What is the mechanism of anemia of chronic disease in my patient with rheumatoid arthritis?

Anemia of chronic disease (ACD)—or more aptly “anemia of inflammation”— is the second most common cause of anemia after iron deficiency and is associated with numerous acute or chronic conditions (eg, infection, cancer, autoimmune diseases, chronic organ rejection, and chronic kidney disease)1.

The hallmark of ACD is disturbances in iron homeostasis which result in increased uptake and retention of iron within cells of the reticuloendothelial system, with its attendant diversion of iron from the circulation and reduced availability for erythropoiesis1. More specifically, pathogens, cancer cells, or even the body’s own immune system stimulate CD3+ T cells and macrophages to produce a variety of cytokines, (eg, interferon-ɤ, TNF-α, IL-1, IL-6, and IL-10) which in turn increase iron storage within macrophages through induction of expression of ferritin, transferrin and divalent metal transporter 1.

In addition to increased macrophage storage of iron, ACD is also associated with IL-6-induced synthesis of hepcidin, a peptide secreted by the liver that decreases iron absorption from the duodenum and its release from macrophages2. TNF-α and interferon-ɤ also contribute to ACD by inhibiting the production of erythropoietin by the kidney.  Finally, the life span of RBCs is adversely impacted in AKD due to their reduced deformability and increased adherence to the endothelium in inflammatory states3.

Of interest, it is often postulated that by limiting access to iron through inflammation, the body hinders the growth of pathogens by depriving them of this important mineral2.

 

References

  1. Weiss, G and Goodnough, L. Anemia of chronic disease. N Engl J Med 2005; 352; 1011-23. http://www.med.unc.edu/medclerk/medselect/files/anemia2.pdf
  2. D’Angelo, G. Role of hepcidin in the pathophysiology and diagnosis of anemia. Blood Res 2013; 48(1): 10-15. https://www.ncbi.nlm.nih.gov/pmc/articles/PMC3624997/pdf/br-48-10.pdf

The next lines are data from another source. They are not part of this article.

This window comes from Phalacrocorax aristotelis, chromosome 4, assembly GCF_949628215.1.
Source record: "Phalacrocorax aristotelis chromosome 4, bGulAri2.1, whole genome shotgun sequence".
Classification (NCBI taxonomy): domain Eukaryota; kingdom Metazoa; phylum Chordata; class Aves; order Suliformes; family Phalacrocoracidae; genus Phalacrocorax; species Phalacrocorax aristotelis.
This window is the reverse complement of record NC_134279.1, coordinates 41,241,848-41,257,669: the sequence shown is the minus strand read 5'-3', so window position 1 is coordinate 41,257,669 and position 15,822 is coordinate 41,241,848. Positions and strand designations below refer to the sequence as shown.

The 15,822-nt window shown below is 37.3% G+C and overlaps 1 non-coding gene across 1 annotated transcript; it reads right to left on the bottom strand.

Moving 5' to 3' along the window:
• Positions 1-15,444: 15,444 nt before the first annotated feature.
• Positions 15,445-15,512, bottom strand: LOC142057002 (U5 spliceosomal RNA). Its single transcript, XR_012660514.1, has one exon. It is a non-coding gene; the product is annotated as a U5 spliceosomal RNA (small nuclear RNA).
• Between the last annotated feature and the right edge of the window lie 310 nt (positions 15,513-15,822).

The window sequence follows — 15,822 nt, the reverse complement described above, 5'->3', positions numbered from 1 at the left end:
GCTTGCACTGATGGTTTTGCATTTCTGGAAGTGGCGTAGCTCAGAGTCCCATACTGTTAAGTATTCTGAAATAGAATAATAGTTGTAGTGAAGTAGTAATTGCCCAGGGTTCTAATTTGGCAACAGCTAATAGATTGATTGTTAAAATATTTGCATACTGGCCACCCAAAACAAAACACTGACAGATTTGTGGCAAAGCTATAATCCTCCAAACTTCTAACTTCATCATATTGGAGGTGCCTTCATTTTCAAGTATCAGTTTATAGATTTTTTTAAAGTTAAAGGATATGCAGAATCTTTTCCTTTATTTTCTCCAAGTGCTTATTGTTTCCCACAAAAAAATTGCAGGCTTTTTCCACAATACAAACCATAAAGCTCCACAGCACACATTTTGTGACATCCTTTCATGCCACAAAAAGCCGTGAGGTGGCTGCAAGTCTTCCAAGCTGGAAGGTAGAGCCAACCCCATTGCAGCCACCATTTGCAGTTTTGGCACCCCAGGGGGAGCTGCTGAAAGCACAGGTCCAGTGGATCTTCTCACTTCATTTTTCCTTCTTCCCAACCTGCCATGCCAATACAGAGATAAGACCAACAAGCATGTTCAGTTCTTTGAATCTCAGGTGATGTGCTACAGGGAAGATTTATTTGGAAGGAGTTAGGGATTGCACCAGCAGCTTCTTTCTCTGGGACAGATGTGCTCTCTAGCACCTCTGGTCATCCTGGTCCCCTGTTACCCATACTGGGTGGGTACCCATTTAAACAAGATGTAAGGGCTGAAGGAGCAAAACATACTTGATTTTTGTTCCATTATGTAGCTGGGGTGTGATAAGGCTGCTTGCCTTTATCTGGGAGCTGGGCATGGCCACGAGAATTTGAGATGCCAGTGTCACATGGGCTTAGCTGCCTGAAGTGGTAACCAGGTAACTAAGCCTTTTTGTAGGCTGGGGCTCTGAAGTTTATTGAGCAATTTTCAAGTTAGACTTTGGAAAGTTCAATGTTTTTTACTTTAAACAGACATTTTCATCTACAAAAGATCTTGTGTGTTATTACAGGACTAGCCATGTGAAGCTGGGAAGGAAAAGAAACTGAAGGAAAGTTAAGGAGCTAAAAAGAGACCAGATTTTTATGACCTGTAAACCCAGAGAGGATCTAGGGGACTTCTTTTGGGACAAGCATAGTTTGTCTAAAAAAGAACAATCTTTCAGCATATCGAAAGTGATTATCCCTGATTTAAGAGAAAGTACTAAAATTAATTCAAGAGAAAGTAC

3. Straat M, van Bruggen R, de Korte D, et al. Red blood cell clearance in inflammation. Transfus Med Hemother 2012;39:353-60. https://www.ncbi.nlm.nih.gov/pmc/articles/PMC3678279/pdf/tmh-0039-0353.pdf

 

Contributed by Amir Hossein Ameri, Medical Student, Harvard Medical School

                     

What is the mechanism of anemia of chronic disease in my patient with rheumatoid arthritis?

My patient with cirrhosis has been admitted to the hospital several times this year with bacterial infections. How does cirrhosis increase susceptibility to infections?

Bacterial infections are a common cause of morbidity and mortality in patients with cirrhosis, affecting about 30% of such patients either at admission or during their hospitalization, with an attendant risk of mortality that is twice that of individuals without cirrhosis1.

Two major mechanisms may account for the observed immune dysfunction in cirrhosis: 1. Compromise of the immune surveillance function of the liver itself through damage of the reticulo-endothelial system (RES) and reduced synthesis of innate immunity proteins and pattern recognition receptors (PRRs); and 2. Dysfunctions of circulating and intestinal population of immune cells2.

Damage to the RES in cirrhosis leads to portal-system shunting, loss/damage of Kupffer cells (specialized hepatic macrophages) and sinusoidal capillarization, all hindering blood-borne pathogen clearance. Cirrhosis is also associated with a defect in hepatic protein synthesis, including complement components, decreased PRRs and acute phase reactants (eg C-reactive protein), which may in turn lead to the impairment of the innate immunity and bacterial opsonization.

Cirrhosis can also cause reduction in the number and function of neutrophils (eg, decreased phagocytosis and chemotaxis), B, T, and NK lymphocytes, and decreased in bacterial phagocytosis by monocytes. In addition, damage to the gut-associated lymphoid tissue (eg Peyer’s patches and mesenteric lymph nodes) may facilitate bacterial translocation.